## Unit 3 Costs of Production (Micro)

Unit 3 Overview Lesson: Top 10 things you need to know about the production costs of a firm, including marginal analyses in the short run and long run. This video is geared toward college-level principles of macro and micro courses and students enrolled in AP Economics. Be sure to take notes while watching and pause when necessary.

Top 10 concepts in this video:

#1. Diminishing Marginal Returns

#2. Marginal Product & Average Product

#3. Economic Profit vs. Accounting Profit

#4. Types of Costs

#5. Calculating Costs

#6. Total Revenue & Marginal Revenue

#7. Profit Maximizing Rule

#8. Per-Unit Tax vs. Lump-Sum Tax

#9. Short Run vs. Long Run

#10. Long-Run Average Total Cost Curve

What is the relationship between marginal product and average product?

The marginal product and average product curves initially increase then decrease due to the law of diminishing marginal returns.

Marginal product is the change in total product divided by the change in quantity of resources (or economic inputs).

Average product is the total product divided by the quantity of economic resources (or inputs).

The average product reaches its peak when it intersects the marginal product curve.

How do you calculate the per-unit costs for a firm?

There are three types of total costs that all firms face: fixed costs (FC), variable costs (VC), and total costs (TC). Fixed costs must be paid to resource suppliers regardless of output and variable costs change with output. Fixed costs plus variable costs will equal a firm's total cost.

Per-unit costs are used to derive the firm's average cost curves, which you are expected to sketch on the AP Microeconomics exam. To get average costs, simply divide the total costs by the quantities being produced.

Average Fixed Cost = FC/Q

Average Variable Cost = VC/Q

Average Total Cost = TC/Q

Marginal Cost = Change in TC/Change in Q

How do you sketch the cost curves for a firm?

Whether you are illustrating a perfectly competitive firm or a monopolist, the unit cost curves all look the same. Here is what you should remember when sketching the curves:

1. The marginal cost (MC) curve looks like a check mark (or Nike swoosh) because of the law of diminishing marginal returns.

2. The average total cost (ATC) curve is u-shaped and must intersect the MC curve when ATC is at its lowest point.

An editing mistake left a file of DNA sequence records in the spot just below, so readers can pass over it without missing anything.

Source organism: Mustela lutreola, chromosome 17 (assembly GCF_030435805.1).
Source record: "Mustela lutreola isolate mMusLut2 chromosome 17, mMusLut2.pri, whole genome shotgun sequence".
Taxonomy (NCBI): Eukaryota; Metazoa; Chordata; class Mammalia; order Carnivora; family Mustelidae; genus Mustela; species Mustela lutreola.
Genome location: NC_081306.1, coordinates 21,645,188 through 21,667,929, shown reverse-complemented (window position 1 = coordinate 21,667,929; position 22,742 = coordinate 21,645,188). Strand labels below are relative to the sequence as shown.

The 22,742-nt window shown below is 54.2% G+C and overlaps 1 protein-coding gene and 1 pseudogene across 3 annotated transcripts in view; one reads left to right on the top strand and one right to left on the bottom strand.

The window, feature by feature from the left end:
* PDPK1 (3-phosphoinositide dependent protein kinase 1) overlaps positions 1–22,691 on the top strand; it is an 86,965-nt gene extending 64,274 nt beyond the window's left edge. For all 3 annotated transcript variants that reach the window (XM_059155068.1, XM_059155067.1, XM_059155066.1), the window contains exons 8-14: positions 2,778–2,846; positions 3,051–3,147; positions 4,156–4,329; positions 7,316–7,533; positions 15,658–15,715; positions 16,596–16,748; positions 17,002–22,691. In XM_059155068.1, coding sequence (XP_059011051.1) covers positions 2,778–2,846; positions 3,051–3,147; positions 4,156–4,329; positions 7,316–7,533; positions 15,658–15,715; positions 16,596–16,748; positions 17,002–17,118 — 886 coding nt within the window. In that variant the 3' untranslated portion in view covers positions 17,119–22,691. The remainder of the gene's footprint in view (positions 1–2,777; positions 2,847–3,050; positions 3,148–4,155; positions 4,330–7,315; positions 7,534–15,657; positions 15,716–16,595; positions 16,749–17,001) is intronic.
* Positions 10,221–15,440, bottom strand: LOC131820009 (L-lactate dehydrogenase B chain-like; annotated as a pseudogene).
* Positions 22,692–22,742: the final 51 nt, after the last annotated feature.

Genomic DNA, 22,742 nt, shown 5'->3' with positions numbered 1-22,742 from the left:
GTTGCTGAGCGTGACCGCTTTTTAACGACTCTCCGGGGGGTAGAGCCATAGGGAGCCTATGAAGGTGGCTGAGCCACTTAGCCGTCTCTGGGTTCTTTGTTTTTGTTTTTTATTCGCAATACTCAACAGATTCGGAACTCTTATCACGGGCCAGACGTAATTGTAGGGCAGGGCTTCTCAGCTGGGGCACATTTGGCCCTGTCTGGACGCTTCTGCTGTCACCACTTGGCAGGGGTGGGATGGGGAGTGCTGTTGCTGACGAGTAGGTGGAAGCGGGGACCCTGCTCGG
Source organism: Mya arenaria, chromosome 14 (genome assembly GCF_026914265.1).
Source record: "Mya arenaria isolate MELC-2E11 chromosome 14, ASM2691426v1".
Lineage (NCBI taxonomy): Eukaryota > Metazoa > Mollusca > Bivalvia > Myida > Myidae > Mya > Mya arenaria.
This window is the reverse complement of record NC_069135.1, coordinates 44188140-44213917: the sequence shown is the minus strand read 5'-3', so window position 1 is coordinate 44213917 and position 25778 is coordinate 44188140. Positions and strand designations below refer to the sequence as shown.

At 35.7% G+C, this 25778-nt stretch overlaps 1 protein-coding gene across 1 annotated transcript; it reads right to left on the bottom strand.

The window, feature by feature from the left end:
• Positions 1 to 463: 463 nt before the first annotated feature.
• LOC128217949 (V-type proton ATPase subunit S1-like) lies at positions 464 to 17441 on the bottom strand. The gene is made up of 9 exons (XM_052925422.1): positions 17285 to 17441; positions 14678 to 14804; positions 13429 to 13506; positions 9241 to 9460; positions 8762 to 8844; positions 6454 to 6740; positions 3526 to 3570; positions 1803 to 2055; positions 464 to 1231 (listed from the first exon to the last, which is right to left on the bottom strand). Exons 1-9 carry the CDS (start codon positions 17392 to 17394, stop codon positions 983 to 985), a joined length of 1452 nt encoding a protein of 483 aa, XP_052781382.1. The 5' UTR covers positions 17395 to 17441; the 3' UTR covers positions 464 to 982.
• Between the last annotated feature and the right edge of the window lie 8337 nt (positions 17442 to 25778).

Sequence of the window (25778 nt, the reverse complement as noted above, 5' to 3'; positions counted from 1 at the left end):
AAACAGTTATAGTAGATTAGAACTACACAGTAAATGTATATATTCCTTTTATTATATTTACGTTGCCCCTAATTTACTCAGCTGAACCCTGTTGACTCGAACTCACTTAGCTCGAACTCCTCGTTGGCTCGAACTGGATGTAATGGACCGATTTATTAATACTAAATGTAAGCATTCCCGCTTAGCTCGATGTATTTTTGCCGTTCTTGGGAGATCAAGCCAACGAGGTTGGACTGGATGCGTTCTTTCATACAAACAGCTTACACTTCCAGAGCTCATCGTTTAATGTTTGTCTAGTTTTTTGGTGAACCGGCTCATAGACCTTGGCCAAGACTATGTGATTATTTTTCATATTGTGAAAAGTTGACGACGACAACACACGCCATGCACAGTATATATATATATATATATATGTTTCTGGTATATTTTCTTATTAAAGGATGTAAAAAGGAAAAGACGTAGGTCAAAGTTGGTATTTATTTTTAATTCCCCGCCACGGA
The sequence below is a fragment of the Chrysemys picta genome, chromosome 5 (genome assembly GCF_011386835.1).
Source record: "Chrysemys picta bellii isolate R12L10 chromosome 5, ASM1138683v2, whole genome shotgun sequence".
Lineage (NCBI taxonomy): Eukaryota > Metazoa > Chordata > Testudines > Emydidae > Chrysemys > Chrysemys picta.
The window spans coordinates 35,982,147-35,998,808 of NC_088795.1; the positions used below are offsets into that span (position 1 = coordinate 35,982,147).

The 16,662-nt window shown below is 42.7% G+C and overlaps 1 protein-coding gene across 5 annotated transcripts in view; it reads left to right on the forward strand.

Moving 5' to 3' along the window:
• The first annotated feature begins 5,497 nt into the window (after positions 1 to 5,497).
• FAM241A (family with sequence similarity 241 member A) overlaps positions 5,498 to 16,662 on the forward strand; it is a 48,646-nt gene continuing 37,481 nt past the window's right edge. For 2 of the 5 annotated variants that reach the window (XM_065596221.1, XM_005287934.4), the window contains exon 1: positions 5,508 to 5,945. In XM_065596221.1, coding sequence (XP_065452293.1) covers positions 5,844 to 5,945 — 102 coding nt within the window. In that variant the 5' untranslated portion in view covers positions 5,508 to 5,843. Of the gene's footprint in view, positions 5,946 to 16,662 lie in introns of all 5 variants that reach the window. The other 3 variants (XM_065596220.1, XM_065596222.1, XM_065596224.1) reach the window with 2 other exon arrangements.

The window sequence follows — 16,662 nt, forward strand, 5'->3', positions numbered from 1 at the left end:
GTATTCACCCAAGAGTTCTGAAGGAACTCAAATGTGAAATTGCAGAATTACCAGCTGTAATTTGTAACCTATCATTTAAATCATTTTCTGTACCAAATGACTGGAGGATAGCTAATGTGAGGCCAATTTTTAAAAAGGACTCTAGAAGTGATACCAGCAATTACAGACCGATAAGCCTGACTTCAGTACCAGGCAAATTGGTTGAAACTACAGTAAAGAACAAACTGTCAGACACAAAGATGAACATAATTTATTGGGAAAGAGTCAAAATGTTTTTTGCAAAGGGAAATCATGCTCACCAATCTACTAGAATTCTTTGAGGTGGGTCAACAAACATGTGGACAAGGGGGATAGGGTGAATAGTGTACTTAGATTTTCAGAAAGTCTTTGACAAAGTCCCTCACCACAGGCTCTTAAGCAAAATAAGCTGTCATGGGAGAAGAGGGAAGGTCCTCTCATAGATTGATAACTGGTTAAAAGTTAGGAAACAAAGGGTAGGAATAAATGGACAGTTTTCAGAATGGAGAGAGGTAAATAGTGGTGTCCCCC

3. The average variable cost (AVC) curve is also u-shaped, but must be below the ATC. The AVC will intersect the MC curve at the AVC's minimum. The distance between the AVC and the ATC should narrow as output increases because this distance represents the firm's average fixed costs.

How does a per-unit tax affect a firm's level of output?

A per-unit tax discourages production by raising marginal costs (MC shifts upward). This will decrease the firm's level of output and reduce its economic profits.

The average total cost and average variable cost curves also shift up, but it's the marginal cost curve that changes the profit-maximizing level of output as the MR=MC point has moved to the left.

A lump-sum tax has no effect on a firm's output as only fixed costs rise causing total costs to also rise. Profits fall, but output stays the same.

How does a per-unit subsidy affect a firm's level of output?

A per-unit subsidy encourages more production by lowering marginal costs (MC shifts down). This will increase the firm's level of output and increase economic profits.

The average total cost and average variable cost curves also shift down, but it's the marginal cost curve that changes the profit-maximizing level of output as the MR=MC point has moved to the right.

A lump-sum subsidy has no effect on a firm's output as only fixed costs fall causing total costs to also fall. Profits rise, but output stays the same.

What is meant by economies of scale?

A firm's long-run average total cost curve can be broken down into 3 components; economies of scale, constant return to scale, and diseconomies of scale.

Economies of scale occurs when the firm's long-run average total costs decrease as it increases production. While all types of firms can experience economies of scale, monopoly firms and oligopolist's tend to enjoy this phase of production over a larger range of output compared to one single perfectly competitive cucumber farmer.

Economies of scale serves as a barrier to entry in less competitive market structures.

The first level of output when the average total costs are minimized is known as minimum efficient scale as indicated by the first vertical dotted line on the left shown below.

When long-run average total costs stay the same as output increases, the firm produces at a constant return. When long-run average total costs increase as output increases, the firm is producing with diseconomies of scale.